Tak­ing it to Coca-Cola, then to the world

CityPress - - News -

Leope pulled an April Fools’ Day prank when he an­nounced that he had sold a 26% stake in his en­ergy drink, Mo Faya, to Coca-Cola for R493 mil­lion.

Two years ago, he an­gered Forbes Africa mag­a­zine by pos­ing with a can of Mo Faya on a fake Forbes Africa cover on his so­cial-me­dia web­site.

How­ever, this move paid off when, six months later, Leope teamed up with the pres­ti­gious mag­a­zine to launch a new TV show about en­trepreneur­ship on CNBC Africa. So, would the Coca-Cola prank work just as well? “I was send­ing a mes­sage to Coca-Cola to say that, as a start-up com­pany, we do not have a mar­ket­ing budget, so it is im­por­tant for us to keep on do­ing cre­ative things for peo­ple to no­tice us and keep talk­ing about our brand,” he said, adding that one day he would own a global brand.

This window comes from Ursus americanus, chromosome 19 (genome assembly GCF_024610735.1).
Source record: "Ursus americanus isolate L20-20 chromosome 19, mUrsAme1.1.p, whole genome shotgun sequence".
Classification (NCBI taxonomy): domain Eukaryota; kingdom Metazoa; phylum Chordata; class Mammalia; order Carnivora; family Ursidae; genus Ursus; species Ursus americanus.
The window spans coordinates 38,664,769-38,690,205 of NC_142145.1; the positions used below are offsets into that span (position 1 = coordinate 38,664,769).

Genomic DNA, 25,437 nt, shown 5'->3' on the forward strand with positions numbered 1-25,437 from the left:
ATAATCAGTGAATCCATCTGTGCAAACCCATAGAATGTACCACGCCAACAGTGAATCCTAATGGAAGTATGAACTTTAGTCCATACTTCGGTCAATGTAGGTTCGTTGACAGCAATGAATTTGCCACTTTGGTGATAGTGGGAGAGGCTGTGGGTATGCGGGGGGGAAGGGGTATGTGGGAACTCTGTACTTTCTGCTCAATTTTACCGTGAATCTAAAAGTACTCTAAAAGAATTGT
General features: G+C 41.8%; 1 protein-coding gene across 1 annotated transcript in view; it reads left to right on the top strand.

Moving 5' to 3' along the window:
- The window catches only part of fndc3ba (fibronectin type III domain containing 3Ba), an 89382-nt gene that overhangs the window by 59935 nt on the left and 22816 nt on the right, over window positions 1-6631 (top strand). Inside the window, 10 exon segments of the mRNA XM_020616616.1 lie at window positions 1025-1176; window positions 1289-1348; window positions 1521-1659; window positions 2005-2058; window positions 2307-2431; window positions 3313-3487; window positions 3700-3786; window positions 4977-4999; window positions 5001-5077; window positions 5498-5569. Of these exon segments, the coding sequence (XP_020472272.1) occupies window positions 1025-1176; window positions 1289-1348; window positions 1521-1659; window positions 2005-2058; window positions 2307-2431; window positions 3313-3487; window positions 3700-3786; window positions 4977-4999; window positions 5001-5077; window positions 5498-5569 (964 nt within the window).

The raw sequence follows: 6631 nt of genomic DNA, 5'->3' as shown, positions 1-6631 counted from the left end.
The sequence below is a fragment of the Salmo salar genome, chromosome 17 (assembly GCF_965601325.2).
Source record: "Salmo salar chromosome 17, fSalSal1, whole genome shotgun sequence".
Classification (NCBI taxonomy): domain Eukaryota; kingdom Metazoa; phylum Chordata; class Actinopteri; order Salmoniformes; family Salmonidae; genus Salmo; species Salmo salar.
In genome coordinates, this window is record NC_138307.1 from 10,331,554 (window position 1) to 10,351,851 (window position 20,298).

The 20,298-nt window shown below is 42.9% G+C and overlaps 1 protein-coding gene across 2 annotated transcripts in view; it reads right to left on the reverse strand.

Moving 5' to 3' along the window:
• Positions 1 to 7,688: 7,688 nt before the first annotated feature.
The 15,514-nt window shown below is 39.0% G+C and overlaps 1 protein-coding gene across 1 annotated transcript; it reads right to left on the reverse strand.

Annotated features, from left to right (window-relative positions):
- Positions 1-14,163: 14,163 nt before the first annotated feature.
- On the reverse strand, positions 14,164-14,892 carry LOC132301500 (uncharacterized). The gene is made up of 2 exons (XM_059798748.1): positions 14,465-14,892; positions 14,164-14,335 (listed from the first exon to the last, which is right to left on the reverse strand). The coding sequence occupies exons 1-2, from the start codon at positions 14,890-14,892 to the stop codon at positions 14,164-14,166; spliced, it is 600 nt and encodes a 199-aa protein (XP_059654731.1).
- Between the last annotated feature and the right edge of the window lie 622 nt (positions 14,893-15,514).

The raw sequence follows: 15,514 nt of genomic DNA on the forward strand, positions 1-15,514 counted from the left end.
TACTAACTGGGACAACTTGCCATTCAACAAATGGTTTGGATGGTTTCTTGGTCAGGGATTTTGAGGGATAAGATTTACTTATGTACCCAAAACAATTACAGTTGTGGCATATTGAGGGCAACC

“Coca-Cola needs to start look­ing for part­ner­ships with com­pa­nies like ours to pen­e­trate the town­ship mar­ket. For in­stance, with re­gard to Mo Faya, I am get­ting emails from more in­vestors, who want to in­vest in the brand.”

He said he was once broke af­ter hav­ing in­vested R6 mil­lion in his Mo Faya busi­ness.

“I would rather build some­thing for my daugh­ter than have a fancy car. Mo Faya is grow­ing and I am happy that I’ve in­vested in some­thing long term,” said Leope, adding that he was hold­ing off on buy­ing ex­pen­sive goods and was down­grad­ing his life­style.

“I am do­ing this for my daugh­ter.”

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